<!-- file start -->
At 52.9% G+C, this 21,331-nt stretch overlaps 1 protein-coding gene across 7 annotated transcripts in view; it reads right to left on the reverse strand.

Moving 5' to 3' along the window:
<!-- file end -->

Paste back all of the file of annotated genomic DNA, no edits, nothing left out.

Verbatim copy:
At 52.9% G+C, this 21,331-nt stretch overlaps 1 protein-coding gene across 7 annotated transcripts in view; it reads right to left on the reverse strand.

Moving 5' to 3' along the window: